Do something too early or too late, and the results may not be what you expect.

Start With a Win

Getting started in the morning can be rough. Spend a few minutes and find three to five 5-minute tasks. Write them down and go through them one by one. Cross them off your list as they are completed.

Not only have you completed a few tasks, but the feeling of productivity will help carry you forward.

It is also a perfect way to work through some smaller tasks that keep getting pushed.

Less is More

Say only what needs to be said.

It will provide the most value / time ratio.


Time is limited.

The potential of what we can do with our time is not.

Efficient use of time is key.

Inefficient code can severely hinder an application's potential.


Unless you are at war, you cannot be defeated. Don't go to war with yourself.

Setting unrealistic goals - a declaration of war with yourself.
Giving up - a declaration of war with yourself.
Refusal of help - a declaration of war with yourself.

If you refuse to give up, you can only experience a change in direction; not a dead stop.

Respectful Design

Responsive Design is the concept of adapting content to the screen size it is being viewed on.

Respectful Design considers why the user is using such a device. Cellphones are used on the go, during commutes; while tablets and laptops are used while relaxing on a couch. It is not enough to simply consider the size of the screen, but the reasons a user has chosen that size screen for consumption


It is my turn to listen. Simply respond to this message with your thoughts or questions. I will do my best to explore all of the topics mentioned.

Thank you for listening.


Keep It Simple, Stupid.

No need to over-think a solution. Most technical problems have simple solutions. Seek the simple solutions out and give them a try. More often than not, they will suffice.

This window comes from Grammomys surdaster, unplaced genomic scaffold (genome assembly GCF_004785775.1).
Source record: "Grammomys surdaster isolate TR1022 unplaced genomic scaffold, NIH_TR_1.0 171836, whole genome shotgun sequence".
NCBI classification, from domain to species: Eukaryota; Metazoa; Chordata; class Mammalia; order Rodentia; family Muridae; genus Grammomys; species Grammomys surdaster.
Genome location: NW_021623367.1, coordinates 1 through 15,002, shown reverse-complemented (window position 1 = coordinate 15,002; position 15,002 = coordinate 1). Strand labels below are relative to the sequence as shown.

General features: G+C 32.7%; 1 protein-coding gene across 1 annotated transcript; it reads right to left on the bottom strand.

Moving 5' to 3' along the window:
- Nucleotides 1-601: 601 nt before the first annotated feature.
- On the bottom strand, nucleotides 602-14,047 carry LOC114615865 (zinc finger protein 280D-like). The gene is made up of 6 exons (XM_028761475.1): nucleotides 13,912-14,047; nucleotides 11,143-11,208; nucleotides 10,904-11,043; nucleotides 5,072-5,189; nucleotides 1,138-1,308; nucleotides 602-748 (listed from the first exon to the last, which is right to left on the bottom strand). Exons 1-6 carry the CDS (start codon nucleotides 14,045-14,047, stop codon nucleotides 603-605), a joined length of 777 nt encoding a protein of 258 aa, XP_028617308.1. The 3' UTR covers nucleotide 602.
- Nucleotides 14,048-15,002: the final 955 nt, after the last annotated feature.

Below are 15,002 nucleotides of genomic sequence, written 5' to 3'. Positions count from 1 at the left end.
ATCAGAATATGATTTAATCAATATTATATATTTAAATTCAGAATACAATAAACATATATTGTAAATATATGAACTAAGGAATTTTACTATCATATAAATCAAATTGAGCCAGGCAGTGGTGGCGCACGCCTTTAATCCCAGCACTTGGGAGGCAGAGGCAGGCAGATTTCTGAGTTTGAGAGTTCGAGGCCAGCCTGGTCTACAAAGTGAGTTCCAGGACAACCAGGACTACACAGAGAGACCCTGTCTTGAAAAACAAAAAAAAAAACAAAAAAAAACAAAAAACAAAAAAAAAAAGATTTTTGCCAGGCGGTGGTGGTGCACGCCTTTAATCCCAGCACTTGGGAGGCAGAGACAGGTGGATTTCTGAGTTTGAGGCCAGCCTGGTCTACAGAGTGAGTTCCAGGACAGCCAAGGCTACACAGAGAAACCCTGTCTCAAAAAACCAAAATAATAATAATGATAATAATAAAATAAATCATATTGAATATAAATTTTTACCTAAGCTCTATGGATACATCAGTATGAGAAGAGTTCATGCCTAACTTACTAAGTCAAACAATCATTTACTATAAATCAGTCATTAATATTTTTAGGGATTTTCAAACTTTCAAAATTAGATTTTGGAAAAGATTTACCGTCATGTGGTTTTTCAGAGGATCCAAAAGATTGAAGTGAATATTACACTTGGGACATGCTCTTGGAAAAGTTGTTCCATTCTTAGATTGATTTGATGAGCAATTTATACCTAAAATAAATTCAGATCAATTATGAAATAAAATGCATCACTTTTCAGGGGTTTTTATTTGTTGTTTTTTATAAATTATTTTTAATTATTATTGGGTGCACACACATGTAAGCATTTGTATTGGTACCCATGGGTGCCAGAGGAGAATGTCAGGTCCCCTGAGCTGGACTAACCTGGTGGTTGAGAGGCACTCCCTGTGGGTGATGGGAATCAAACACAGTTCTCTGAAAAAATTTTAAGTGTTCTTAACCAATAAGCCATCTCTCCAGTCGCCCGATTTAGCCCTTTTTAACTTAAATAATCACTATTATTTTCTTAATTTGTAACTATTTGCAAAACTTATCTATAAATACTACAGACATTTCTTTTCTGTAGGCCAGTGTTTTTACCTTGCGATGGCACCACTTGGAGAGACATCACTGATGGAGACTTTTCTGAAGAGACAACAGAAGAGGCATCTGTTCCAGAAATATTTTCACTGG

Take 5 minutes to prepare yourself.

That's pre-loading.


Respect the user. That is a must.

Respect the consuming device. Pushing a device to it's limits reduces battery life, can cause the application to respond slowly, and will create a poor user experience.


Perfection is not required.

It simply needs to work well enough.


Technology can be a tool for consumption or creation. Consumption is passive; to create you must be active and engage your tools. A car stuck in first gear will still drive, but unless you switch to a higher gear, you'll never reach top speed.

Engagement also requires focus and progression. Like a car, you can't simply go from first to fifth gear. Take the time to learn your tools and give your brain the time to focus and be most productive.


Like a computer that is running slow or awkwardly, often the solution is a simple reset. Why does the computer or software run better after a reset? Because small cumulative bugs/memory issues get wiped clean.

After a week away (at a conference, vacation, etc...) inbox zero may seem unattainable, your tasks list may strike fear, and your vacation relaxation may be completely wiped. Stop! Be like the computer and take things like a reset. Start with organization. Get your inbox back in control, spend the morning responding to e-mails and doing all the 5-minutes-or-less tasks. The rest of the items should get tasked or made into calendar items.

With your inbox in order, you can prioritize your task list and take things one at a time.